This is a pretty low-stakes question, but I was wondering if you and your lovely commenters could help me out here? I’m a young, disabled woman working in a hyper-competitive, male-dominated, rank-obsessed industry. I recently started a job at a new company, and in my department there’s a potluck every fortnight at one of the senior people’s houses. It’s pretty much expected that you attend — which I have pretty mixed feelings about, because, like, what if you have kids or other home responsibilities? or if you don’t drive and don’t want to have to rely on your possibly-drunk co-workers for rides? — but they do seem to be good fun and are a great networking opportunity.
Because of my disability, I can’t stand up for long periods of time, and I have pretty severe fatigue issues, so cooking is not in the cards for me. So, the night before the potluck, I go to a posh grocery store, buy some super nice potluck-appropriate food in a reasonable quantity, and bring that. Sounds good, right?
Nope. Basically everybody has told me that I should be bringing something home-made, with comments ranging from discreet, well-intentioned warnings to super-aggressive in-your-face attacks.
I have so many issues with this, including: (1) most of the food is made by my co-workers’ stay-at-home wives, not them themselves, grr patriarchy, (2) a lot of the home-cooked food is legitimately terrible, whereas my grocery store stuff is at least tasty and unlikely to give anyone food poisoning.
I don’t want my disability to become general knowledge, I probably shouldn’t rage against the patriarchy, and I don’t want to insult anyone else’s food, but I need a script to get people to stop being weird about this. With the people I outrank I typically make a joke about how all I do is work all the time, but I don’t actually like doing that, because promoting overwork is bad and also I’m female and super-young for my rank so making a big deal out of my job title is a whole new level of awkward. And otherwise I just try to change the subject? But that’s not really working?
Making lasagne is not in my job description
Dear Not In My Job Description,
Please continue to attend (or not attend) these potlucks as you wish and bring whatever contribution is easy and comfortable for you to do.
Leave the fact that some of the food is gross totally alone. It won’t help your case, and the uneaten lima bean fishsticks surprise sitting pristine and untouched in its casserole dish or crockpot sends its own message to the perpetrators. They know what they did.
When folks get in your face about bringing homemade food, you can go with “neutral-positive:”
- “Thanks for the info, this is what works for me.”
- “I don’t really cook, but I like to be here with all of you, so this is what I’ve got.”
- “I like to play it really safe with food and this is what I bring.”
- “I like to bring something I know I want to eat. You don’t have to eat it, though!”
Remix and repeat as necessary. “Yes, Chad, you mentioned that last time, but this is what I bring to parties – would you like some?”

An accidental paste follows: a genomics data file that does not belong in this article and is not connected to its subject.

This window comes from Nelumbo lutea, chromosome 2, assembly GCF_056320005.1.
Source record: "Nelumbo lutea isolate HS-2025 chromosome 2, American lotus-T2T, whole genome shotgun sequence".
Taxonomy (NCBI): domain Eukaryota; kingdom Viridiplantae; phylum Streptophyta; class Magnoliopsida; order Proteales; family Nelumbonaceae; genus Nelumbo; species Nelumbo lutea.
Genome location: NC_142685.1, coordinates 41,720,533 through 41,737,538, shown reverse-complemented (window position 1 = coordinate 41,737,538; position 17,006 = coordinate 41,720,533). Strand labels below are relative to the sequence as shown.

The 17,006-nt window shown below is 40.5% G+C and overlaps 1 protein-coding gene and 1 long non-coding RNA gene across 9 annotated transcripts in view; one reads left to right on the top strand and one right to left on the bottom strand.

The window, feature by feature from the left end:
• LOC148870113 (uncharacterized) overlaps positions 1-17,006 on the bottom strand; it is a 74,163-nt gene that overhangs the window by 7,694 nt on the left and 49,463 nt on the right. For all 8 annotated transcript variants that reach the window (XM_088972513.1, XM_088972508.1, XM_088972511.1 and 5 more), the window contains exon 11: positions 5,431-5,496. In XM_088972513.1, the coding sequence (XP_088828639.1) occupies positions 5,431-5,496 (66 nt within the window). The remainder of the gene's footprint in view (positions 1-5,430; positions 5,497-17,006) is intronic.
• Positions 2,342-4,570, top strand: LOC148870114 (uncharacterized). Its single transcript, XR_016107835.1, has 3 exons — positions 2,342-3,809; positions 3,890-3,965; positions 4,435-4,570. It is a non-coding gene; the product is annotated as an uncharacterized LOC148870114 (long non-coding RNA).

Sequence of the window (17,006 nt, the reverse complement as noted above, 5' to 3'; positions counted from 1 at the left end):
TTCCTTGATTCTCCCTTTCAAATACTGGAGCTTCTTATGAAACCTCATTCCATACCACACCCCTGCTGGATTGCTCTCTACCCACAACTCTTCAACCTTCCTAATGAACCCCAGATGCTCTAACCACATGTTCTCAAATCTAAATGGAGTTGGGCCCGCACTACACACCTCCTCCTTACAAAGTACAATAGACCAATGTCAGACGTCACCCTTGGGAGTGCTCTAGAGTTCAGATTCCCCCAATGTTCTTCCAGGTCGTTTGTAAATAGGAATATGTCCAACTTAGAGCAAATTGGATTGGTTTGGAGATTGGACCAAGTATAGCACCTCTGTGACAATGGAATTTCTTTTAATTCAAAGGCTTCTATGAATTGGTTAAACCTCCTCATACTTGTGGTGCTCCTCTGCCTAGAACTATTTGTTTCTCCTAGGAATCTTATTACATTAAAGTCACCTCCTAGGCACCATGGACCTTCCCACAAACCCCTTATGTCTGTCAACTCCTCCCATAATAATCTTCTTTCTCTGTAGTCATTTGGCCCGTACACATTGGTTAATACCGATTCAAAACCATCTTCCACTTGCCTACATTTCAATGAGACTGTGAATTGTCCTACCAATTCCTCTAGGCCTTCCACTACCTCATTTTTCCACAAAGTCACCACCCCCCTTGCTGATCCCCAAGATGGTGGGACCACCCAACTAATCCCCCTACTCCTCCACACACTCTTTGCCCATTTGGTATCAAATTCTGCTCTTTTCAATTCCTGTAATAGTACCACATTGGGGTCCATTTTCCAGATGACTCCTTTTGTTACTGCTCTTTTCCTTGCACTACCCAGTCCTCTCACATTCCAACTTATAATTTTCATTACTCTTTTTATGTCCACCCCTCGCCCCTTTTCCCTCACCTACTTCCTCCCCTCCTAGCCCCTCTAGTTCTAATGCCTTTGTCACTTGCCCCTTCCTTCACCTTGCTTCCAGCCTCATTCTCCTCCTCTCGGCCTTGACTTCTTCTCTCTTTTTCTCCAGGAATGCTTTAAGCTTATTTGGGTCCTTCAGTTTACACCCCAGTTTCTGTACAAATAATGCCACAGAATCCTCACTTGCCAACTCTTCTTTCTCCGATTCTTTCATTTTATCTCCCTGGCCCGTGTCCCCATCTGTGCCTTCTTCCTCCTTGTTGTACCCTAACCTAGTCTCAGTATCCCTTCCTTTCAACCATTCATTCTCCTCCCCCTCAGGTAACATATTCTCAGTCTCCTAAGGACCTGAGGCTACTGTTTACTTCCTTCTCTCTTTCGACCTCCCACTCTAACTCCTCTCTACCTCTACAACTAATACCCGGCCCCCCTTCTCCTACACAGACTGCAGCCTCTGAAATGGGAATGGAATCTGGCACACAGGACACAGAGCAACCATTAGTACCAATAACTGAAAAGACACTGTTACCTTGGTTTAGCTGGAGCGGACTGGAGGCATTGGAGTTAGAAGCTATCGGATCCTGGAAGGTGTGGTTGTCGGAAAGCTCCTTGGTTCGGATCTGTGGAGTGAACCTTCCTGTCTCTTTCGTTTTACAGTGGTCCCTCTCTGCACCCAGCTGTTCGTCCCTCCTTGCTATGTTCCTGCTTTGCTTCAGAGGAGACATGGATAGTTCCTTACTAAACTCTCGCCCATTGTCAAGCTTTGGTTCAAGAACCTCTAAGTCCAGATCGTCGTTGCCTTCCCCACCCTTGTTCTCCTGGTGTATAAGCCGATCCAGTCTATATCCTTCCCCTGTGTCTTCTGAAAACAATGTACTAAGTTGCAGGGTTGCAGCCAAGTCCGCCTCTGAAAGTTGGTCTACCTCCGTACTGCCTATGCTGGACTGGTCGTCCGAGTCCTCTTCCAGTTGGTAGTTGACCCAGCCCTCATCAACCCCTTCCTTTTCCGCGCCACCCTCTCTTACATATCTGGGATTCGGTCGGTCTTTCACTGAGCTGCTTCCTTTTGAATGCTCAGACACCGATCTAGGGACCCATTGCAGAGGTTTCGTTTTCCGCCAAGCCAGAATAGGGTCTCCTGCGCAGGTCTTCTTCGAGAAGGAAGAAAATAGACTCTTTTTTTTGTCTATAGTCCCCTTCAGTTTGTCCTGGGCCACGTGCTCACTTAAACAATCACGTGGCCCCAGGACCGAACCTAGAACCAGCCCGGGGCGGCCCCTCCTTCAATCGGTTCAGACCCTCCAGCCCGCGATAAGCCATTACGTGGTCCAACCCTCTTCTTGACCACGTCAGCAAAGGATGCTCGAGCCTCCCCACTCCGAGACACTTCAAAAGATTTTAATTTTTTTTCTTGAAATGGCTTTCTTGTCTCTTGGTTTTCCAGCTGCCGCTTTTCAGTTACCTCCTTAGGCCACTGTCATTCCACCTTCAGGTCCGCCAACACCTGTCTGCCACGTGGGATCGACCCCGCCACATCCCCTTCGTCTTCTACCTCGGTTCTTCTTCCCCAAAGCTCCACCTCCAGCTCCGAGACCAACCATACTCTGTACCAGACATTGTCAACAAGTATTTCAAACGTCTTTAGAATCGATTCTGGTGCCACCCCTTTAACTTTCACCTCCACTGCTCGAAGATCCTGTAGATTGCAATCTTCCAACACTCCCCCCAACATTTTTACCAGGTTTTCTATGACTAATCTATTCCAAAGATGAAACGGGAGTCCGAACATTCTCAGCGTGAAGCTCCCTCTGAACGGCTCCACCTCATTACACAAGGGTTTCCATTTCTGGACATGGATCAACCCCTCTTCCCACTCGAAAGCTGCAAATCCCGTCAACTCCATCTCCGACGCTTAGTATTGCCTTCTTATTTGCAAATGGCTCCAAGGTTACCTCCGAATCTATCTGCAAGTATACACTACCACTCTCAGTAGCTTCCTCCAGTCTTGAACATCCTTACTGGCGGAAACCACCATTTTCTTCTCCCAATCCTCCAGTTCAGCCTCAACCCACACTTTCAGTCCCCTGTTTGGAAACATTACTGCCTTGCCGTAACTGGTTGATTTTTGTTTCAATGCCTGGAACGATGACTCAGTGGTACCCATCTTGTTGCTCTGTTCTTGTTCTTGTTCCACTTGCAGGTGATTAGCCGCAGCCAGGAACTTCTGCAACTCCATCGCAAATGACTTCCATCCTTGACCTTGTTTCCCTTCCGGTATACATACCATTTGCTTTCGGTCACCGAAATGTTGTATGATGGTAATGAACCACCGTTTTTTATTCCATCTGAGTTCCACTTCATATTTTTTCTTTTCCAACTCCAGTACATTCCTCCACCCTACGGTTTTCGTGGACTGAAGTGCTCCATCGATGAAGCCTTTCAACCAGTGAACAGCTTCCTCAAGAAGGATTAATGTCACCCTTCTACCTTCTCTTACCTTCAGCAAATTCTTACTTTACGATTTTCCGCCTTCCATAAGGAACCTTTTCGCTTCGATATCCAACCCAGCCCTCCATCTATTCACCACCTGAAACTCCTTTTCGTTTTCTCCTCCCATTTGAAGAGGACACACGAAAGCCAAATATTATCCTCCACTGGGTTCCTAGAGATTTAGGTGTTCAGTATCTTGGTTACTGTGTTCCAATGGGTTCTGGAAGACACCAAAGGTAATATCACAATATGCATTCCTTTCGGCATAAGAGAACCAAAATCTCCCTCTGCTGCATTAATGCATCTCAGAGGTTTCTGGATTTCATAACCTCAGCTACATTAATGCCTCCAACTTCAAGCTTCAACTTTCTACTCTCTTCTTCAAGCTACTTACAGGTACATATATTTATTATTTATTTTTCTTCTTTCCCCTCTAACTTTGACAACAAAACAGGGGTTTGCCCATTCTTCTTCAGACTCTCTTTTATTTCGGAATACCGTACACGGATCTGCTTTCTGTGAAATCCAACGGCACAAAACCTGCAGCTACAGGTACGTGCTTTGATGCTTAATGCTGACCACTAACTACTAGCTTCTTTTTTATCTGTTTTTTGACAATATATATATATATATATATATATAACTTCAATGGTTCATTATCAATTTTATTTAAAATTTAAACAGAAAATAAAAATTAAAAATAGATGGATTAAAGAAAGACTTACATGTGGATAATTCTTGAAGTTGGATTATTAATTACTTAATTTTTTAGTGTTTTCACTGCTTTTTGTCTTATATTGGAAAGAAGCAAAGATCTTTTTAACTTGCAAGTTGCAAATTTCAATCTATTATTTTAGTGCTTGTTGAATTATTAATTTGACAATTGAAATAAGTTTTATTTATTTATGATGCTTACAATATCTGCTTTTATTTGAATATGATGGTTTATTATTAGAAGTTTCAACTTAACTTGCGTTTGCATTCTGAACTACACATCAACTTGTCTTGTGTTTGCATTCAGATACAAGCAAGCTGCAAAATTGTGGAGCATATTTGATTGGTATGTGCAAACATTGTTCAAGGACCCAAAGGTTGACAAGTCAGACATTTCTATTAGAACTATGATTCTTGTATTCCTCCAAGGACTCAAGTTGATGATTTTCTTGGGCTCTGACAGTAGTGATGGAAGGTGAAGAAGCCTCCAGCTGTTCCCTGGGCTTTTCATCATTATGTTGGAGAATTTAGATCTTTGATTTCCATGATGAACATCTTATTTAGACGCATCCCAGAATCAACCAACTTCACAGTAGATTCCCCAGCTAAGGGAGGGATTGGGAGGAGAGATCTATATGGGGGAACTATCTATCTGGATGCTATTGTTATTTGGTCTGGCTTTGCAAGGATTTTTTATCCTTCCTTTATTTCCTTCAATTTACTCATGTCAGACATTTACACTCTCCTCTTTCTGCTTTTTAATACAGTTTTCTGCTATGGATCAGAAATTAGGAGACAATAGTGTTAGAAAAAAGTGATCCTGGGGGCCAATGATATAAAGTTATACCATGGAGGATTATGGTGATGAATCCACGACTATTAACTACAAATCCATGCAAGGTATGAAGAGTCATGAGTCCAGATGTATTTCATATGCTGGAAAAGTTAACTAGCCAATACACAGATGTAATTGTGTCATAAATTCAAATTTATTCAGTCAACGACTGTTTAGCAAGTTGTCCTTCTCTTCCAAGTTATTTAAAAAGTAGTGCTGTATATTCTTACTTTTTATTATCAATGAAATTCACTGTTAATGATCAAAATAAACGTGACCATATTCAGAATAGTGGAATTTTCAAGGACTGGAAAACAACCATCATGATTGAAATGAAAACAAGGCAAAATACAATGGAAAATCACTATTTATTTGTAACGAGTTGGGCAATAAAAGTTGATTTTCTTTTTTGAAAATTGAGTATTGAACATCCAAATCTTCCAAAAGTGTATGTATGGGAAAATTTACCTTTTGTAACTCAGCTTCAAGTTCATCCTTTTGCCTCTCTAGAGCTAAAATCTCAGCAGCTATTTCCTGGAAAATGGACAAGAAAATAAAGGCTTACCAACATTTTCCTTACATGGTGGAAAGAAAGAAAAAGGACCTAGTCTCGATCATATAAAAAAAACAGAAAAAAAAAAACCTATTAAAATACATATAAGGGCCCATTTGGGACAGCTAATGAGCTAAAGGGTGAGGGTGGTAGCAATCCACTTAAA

Or, you can maybe mention the stay-at-home wife thing if you think you can do it with a smile:
- “Brody, your wife always knocks it out of the park for these things. I should hire her to make something for me!”
- “I guess I’ll have to find a wife so I can both work all day and also show up to parties with exquisite home cooking. Where did you meet Mrs. Brad?”
- “If I had a wife who could cook as well as yours, I’d totally bring better food. Alas, I’m married to the Whole Foods.”
Like, gently call attention to the fact that these dudes are not exactly gourmet chefs themselves.
If someone is getting in your face, try treating them like they are the ones making a giant faux pas (because they are the ones making a giant faux pas):
- “Wow, you are very adamant about this! Is there a ‘homemade food’ clause in my employment contract I missed?”
- “Wow, people are really serious about these pot lucks! I’m going to keep playing it safe with my grocery store food. Nobody’s forcing you to eat it.”
Watch out for the words “cultural fit” and “team player” since they are often code words for “people who remind me of me.” Make a note of which people get really aggressive and weird about this stuff and find other mentors and allies and friends in the office. Someone who is gonna be a jerk about the bimonthly party is probably going to suck to work with in other ways, too.
Over time, these folks will either figure out that you generally bring the delicious cheese plate, or they will get so aggressive and weird that you will decide to forgo these “fun parties” and “awesome networking opportunities” that come with a side of being berated by dudes in your free time.
Dear Readers: If you want to share recipes for easy stuff you like to make for company potlucks, try your own social media feeds or blogs, recipe-sharing websites, and/or the forums at http://friendsofcaptainawkward.com. I don’t want to read a single “helpful” cooking suggestion as a response to this post. The Letter Writer’s cooking ability or knowledge is not the issue.